This talk explores what Professor Feldman calls the "sacred vernacular" to puzzle out the conditions in twentieth-century Rome that mark the uncomfortable anomaly of the castrato, the last of whom, Alessandro Moreschi, died there in 1922. The term "sacred vernacular" refers to the peculiar Italian and especially Roman tendency to domesticate the sacred by means of the everyday. Among the consequences of this cultural formation is the figure of the sacred monster; the castrato is a marked instance of it, but Moreschi’s death, coincident with the rise of fascism, initiates a decades-long period of masculinist tropes and obliteration of historical memory of the castrato.
The most iconic elaborator of the sacred vernacular in mid-twentieth-century Rome was Federico Fellini whose films teem with boundary figures (hermaphrodites, giantesses, dwarves, and clowns) and references to the sacred in homespun contexts. Remarkably, a new corpus of evidence, supplied by the Moreschi family in oral interviews and family documents and borne out by archival documents, reveals a nexus of relationships, genealogical, biographical, and thematic, between Fellini and Moreschi, mediated by Fellini’s brother on one side and Moreschi’s adopted son and granddaughter on the other, whose families were joined by marriage. Moreschi’s son was a famous singing teacher in Rome and was cast in Fellini’s first feature film as a hotel clerk. But the Moreschi family had its own relationship to new media, first through Moreschi’s remarkable flat-record recordings in 1902 and 1904 with the eminent Gramophone & Typewriter Company and later through a prominent movie house managed first by his live-in nephew and later by his son and daughter-in-law (1917-1930).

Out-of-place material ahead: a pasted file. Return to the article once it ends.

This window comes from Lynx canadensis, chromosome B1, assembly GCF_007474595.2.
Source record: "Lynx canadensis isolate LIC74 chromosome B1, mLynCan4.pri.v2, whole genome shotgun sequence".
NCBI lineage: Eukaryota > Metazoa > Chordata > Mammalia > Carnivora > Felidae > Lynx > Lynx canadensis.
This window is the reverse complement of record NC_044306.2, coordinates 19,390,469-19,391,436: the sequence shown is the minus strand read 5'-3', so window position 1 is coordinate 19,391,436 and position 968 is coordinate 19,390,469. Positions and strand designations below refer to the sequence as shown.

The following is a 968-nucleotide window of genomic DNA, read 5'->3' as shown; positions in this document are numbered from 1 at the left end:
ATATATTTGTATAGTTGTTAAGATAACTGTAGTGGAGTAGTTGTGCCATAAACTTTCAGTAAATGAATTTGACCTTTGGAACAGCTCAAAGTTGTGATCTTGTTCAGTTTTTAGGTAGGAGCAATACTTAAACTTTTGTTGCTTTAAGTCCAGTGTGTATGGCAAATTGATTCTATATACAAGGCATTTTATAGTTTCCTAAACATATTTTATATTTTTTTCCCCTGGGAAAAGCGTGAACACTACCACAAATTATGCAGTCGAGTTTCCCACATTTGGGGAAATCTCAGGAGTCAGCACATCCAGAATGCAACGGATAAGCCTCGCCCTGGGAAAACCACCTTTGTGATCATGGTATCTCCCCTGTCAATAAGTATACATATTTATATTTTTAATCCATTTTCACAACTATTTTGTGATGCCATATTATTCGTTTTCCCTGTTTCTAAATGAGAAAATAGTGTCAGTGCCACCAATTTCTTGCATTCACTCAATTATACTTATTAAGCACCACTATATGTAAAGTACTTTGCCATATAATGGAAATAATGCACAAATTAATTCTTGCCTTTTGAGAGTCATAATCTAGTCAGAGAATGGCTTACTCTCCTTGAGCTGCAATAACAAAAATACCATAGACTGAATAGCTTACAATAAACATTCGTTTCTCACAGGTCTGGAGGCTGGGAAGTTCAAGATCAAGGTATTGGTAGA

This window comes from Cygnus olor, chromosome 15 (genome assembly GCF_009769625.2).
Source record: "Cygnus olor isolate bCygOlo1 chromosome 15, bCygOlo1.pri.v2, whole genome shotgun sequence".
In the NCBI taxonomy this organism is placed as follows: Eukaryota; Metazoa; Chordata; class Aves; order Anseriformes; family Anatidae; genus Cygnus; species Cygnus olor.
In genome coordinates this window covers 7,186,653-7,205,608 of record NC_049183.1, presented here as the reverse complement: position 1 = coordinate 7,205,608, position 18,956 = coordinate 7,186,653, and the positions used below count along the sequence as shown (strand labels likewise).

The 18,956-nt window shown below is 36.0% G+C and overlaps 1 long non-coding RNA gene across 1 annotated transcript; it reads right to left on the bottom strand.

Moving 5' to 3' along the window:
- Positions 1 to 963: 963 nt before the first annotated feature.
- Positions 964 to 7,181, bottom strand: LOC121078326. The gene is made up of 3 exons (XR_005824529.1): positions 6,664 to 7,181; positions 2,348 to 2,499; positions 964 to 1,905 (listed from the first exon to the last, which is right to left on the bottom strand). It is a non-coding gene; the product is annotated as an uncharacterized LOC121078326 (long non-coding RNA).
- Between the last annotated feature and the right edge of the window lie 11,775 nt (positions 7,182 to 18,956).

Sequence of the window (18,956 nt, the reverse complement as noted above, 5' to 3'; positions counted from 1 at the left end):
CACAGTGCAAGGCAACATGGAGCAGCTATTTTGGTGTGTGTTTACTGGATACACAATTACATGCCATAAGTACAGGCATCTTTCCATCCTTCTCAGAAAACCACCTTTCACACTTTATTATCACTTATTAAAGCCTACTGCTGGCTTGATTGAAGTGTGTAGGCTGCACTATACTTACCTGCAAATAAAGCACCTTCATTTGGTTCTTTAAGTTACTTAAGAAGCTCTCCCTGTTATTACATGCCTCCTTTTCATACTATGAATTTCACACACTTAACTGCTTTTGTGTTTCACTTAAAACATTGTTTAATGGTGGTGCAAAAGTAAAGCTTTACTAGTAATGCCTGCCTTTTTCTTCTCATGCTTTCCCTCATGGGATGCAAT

Outside the circle of the Moreschi and Fellini, the castrato as a cultural figure came to be almost wholly suppressed in Roman consciousness for much of the twentieth century until Anton Giulio Bragaglia (1890-1960) published his groundbreaking monograph “On Castrated Singers” (Degli evirati cantanti, Florence, 1959). A famous experimental photographer and cineaste and a key architect of cinematic futurism dating back to the 1910s, Bragaglia was also a scholar of all forms of spectacle and deeply curious about the altered states of seers, magicians, and spiritualists. The moment of Bragaglia’s text is fateful. Two years later in Divorce Italian Style (1961) Pietro Germi offered a commentary on Moreschi in the form of a castrated chapel singer who sings one of Moreschi’s signature tunes, the Bach-Gounod Ave Maria. Thereafter other filmic references to castrati begin to appear, but rather than being framed within the sacred vernacular, they become part of a joking recollection.
In Germi’s joke the castrato is the seat of an angelic voice imprisoned in a deficient body, an unsettling figure who nonetheless invites desire. The paradoxical dynamic he mobilizes in others is the very one that allows Fellini’s own boundary figures to mediate between worlds sacred and everyday, human and transhuman, and to serve as figures of grace. But the capacity to mediate thus always requires a sacrificial condition. If the castrato’s particular sacrifice was unpalatable in the twentieth century, the emplacement of his disfigured body within the church was nevertheless an old, even enduring sign of the complicity between grace and sacrifice that his renunciation made possible.